Why are preservatives sometimes used in vaccines?
Preservatives are used to protect vaccines packaged in multi-dose vials. Each time a vaccine dose is drawn from a multi-dose vial, bacteria or fungi can enter the vial. Receiving a vaccine contaminated with bacteria or fungi can be dangerous. Preservatives are needed to prevent contamination of multi-dose vials each time individual doses are drawn.
Thimerosal use in vaccines and other medical products has a record of being very safe. Data from many studies show no evidence of harm caused by the low doses of thimerosal in vaccines.
Where can I learn more about thimerosal?
Please visit CDC’s webpage Thimerosal in Vaccines for more information on thimerosal, including Frequently Asked Questions about Thimerosal.
Misconceptions about Flu Vaccines
Can a flu vaccine give you the flu?
No, flu vaccines cannot cause flu illness. Flu vaccines given with a needle (i.e., flu shots) are currently made in two ways: the vaccine is made either with a) flu viruses that have been ‘inactivated’ (killed) and that therefore are not infectious, or b) using only a single gene from a flu virus (as opposed to the full virus) in order to produce an immune response without causing infection. This is the case for recombinant influenza vaccines.
Are any of the available flu vaccines recommended over the others?
For the 2019-2020 flu season, the Advisory Committee on Immunization Practices recommends annual influenza (flu) vaccination for everyone 6 months and older with any licensed, influenza vaccine that is appropriate for the recipient’s age and health status, including inactivated influenza vaccine (IIV), recombinant influenza vaccine (RIV), or live attenuated nasal spray influenza vaccine (LAIV4) with no preference expressed for any one vaccine over another.
There are many vaccine options to choose from, but the most important thing is for all people 6 months and older to get a flu vaccine every year. If you have questions about which vaccine is best for you, talk to your doctor or other health care professional.
Is it better to get the flu than the flu vaccine?
No. Flu can be a serious disease, particularly among young children, older adults, and people with certain chronic health conditions, such as asthma, heart disease or diabetes. Any flu infection can carry a risk of serious complications, hospitalization or death, even among otherwise healthy children and adults. Therefore, getting vaccinated is a safer choice than risking illness to obtain immune protection.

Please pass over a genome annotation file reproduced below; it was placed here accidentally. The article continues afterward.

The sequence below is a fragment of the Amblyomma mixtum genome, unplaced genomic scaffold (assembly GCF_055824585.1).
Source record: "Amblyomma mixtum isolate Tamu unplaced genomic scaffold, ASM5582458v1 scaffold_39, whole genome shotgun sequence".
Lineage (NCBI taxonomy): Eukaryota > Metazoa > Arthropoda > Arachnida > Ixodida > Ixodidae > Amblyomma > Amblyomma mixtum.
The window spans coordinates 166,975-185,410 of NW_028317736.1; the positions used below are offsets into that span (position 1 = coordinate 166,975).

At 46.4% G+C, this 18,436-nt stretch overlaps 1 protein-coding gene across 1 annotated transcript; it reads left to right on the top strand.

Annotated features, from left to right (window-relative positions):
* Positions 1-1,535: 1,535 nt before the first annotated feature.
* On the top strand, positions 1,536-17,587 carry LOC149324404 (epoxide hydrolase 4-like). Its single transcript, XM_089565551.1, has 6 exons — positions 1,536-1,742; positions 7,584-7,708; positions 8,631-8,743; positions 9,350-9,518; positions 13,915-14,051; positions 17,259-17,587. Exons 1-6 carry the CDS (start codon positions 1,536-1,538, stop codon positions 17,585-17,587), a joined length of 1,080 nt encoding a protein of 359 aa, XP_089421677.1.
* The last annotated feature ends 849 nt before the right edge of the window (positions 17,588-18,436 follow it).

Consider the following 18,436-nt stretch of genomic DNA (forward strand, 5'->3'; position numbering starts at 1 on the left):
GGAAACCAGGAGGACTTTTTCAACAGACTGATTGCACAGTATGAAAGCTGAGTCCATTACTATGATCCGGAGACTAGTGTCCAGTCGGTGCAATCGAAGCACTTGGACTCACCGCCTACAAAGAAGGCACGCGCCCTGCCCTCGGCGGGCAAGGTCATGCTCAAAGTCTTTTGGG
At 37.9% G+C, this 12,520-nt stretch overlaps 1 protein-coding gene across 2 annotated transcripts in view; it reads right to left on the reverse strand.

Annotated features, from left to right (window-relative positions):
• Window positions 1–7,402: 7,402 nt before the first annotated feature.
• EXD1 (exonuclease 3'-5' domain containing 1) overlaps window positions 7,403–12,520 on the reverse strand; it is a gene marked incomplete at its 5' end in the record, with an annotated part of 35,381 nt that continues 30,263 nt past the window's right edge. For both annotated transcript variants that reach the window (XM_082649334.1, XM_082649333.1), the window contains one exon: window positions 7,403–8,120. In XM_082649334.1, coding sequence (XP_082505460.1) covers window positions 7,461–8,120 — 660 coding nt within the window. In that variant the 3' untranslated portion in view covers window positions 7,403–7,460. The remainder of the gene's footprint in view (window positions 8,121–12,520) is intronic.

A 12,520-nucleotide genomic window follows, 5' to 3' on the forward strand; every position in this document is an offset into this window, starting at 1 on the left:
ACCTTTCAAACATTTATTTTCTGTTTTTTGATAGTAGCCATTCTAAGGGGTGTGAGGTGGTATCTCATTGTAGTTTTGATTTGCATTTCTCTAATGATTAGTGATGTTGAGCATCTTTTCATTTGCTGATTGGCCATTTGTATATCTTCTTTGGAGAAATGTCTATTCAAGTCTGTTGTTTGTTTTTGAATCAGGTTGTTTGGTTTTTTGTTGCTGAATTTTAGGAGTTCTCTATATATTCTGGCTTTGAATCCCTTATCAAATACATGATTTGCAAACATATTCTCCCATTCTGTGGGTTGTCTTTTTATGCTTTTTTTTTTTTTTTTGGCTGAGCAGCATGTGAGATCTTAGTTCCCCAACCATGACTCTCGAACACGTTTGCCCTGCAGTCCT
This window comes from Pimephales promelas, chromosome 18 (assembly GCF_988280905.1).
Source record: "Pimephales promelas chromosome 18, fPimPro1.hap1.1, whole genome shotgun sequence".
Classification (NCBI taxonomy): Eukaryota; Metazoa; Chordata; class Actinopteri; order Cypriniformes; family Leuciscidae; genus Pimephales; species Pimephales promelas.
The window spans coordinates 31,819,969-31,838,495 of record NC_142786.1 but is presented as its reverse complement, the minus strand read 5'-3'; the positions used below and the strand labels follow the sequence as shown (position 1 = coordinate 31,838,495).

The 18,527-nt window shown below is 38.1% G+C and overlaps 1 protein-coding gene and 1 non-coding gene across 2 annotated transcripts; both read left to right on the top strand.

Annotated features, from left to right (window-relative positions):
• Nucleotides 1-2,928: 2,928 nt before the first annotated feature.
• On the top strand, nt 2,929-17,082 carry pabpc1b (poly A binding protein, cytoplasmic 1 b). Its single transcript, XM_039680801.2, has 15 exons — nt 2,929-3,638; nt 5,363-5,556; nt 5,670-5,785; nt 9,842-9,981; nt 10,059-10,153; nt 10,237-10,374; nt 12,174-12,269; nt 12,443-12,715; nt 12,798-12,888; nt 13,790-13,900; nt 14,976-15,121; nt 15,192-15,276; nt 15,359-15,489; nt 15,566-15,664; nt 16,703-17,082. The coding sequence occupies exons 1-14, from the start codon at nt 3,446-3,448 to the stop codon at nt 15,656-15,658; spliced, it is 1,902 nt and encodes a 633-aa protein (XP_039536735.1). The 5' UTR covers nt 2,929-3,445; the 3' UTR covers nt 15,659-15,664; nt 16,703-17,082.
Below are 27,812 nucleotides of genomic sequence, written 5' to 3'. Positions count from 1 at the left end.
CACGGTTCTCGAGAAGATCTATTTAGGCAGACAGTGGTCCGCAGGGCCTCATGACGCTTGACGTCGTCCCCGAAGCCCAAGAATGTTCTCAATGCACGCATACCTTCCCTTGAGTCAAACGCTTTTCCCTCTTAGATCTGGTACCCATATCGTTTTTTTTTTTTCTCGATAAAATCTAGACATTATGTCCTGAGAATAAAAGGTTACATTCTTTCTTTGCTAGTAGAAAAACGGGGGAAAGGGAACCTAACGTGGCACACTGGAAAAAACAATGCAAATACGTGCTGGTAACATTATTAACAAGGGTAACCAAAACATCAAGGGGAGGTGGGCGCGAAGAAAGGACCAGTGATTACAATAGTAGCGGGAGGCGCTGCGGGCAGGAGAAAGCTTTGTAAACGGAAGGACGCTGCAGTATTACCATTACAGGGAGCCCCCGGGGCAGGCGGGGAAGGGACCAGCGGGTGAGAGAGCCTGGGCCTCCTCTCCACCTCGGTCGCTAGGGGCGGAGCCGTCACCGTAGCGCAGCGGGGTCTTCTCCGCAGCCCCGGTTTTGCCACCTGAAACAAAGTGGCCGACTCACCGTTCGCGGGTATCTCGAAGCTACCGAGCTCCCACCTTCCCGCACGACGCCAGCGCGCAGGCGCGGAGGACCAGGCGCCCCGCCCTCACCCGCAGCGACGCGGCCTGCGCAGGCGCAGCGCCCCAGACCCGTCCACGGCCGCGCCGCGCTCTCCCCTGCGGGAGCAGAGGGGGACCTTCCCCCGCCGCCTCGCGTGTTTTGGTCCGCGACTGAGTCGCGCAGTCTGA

Do I really need a flu vaccine every year?
Yes. CDC recommends a yearly flu vaccine for just about everyone 6 months and older, even when the viruses the vaccine protects against have not changed from the previous season. The reason for this is that a person’s immune protection from vaccination declines over time, so an annual vaccination is needed to get the “optimal” or best protection against the flu.
Why do some people not feel well after getting the seasonal flu vaccine?
Some people report having mild reactions to flu vaccination. The most common side effects from flu shots are soreness, redness, tenderness or swelling where the shot was given. Low-grade fever, headache and muscle aches also may occur. If these reactions occur, they usually begin soon after the shot and last 1-2 days. In randomized, blinded studies, where some people get inactivated flu shots and others get salt-water shots, the only differences in symptoms was increased soreness in the arm and redness at the injection site among people who got the flu shot. There were no differences in terms of body aches, fever, cough, runny nose or sore throat.
Side effects from the nasal spray flu vaccine may include: runny nose, wheezing, headache, vomiting, muscle aches, fever, sore throat and cough. If these problems occur, they usually begin soon after vaccination and are mild and short-lived. The most common reactions people have to flu vaccines are considerably less severe than the symptoms caused by actual flu illness.